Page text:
For the common usage of a shock wave, it's the result of some object traveling faster than the sound. As shown near the bottom of this wiki page:

    http://en.wikipedia.org/wiki/Sound_pressure

    A shock wave is clipped at zero miminum pressure, with greater than 1 atm peak pressure.

    From the flyby video shown above, a shock wave will sound like a crack. Over distance and time, the shock wave transitions into a normal sound wave with a deep sound, which is the sonic boom you'd normally hear from supersonic jet if it's far enough away.

    Regarding the cannon photo, it shows a round shape impression on the water. A shock wave from a single moving object will normally look like a wide angle v shaped line or cone. A shock wave from an explosion could look like a sphere, so it's possible that the explosive gasses expanded at greater than the speed of sound to create that round pattern on the water, but the shell itself would not make such a pattern.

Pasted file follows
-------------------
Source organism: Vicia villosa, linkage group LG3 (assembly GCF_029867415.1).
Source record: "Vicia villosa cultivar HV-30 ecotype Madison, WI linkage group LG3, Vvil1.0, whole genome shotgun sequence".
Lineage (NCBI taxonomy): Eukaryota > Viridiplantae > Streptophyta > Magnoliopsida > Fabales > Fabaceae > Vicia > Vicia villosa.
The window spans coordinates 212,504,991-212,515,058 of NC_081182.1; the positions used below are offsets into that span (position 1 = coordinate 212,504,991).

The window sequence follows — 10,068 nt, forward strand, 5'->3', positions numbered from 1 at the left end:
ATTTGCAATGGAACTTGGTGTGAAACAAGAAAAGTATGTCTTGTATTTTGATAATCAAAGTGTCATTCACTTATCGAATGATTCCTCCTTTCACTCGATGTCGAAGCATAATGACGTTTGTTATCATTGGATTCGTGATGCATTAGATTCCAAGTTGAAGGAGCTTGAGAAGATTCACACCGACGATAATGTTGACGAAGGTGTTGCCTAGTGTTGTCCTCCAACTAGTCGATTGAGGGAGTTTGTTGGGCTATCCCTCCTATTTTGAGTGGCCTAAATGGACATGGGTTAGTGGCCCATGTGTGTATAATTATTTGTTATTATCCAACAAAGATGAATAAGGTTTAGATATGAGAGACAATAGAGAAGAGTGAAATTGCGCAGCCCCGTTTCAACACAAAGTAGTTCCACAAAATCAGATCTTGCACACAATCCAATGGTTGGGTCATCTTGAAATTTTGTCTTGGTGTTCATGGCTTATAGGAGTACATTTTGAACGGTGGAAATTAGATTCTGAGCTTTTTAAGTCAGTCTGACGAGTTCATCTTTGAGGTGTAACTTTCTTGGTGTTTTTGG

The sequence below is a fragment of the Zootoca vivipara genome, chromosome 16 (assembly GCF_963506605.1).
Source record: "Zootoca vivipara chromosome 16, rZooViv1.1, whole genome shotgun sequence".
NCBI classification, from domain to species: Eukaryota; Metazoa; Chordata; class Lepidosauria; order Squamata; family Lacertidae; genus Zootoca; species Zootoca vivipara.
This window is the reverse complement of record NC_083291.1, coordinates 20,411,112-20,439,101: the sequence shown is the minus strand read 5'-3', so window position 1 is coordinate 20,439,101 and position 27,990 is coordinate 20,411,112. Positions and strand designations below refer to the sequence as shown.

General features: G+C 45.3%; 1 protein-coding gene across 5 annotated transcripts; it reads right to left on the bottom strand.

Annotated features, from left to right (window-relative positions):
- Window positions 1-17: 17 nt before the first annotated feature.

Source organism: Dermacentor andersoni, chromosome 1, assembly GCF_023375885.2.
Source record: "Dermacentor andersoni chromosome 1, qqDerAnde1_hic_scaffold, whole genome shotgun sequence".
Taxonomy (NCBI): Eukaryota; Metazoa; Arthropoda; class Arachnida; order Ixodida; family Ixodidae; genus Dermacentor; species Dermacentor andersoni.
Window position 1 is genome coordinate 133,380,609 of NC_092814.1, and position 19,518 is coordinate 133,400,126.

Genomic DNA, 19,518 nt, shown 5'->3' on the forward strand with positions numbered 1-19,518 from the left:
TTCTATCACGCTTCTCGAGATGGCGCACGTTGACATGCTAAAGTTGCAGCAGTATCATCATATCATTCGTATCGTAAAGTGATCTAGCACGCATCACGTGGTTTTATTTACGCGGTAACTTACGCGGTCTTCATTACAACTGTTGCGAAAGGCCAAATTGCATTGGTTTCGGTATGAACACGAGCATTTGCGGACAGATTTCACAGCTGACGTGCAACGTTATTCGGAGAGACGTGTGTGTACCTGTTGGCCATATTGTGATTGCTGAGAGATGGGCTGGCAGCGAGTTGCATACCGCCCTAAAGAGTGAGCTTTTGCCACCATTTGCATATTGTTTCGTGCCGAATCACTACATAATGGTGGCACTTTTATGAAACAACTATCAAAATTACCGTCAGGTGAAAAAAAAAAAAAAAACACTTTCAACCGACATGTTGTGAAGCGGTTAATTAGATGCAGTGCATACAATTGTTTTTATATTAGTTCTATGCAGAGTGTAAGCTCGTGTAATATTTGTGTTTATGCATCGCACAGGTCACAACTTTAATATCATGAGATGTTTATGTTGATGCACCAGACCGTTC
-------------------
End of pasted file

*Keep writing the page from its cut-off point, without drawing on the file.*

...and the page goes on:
Last edited: Jun 23, 2011
  8. Jun 23, 2011 #7
    Interesting. So, perhaps in that USS Iowa image, the initial wave produced by the cannon blast is a shockwave, but as it loses energy and dissipates over the water it becomes a regular (or concussion) wave. Would you say that's about right?
     
  9. Jun 23, 2011 #8

    rcgldr

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    I don't know if the explosive wave has transitioned from shock wave to normal sound wave at the time of impact with the water. As seen in the youtube video, that shock wave travels quite a distance, beyond the field range of the camera. All I'm sure of if that it's not the shock wave of the fired shell.
     
  10. Jun 23, 2011 #9
    Yep, I think we can agree it's not the result of the projectile fired from the cannon. See, my problem is that a shockwave should be in a sort of cone protruding back, as seen here:

    http://dev.physicslab.org/Document.aspx?doctype=3&filename=WavesSound_BarrierWaves.xml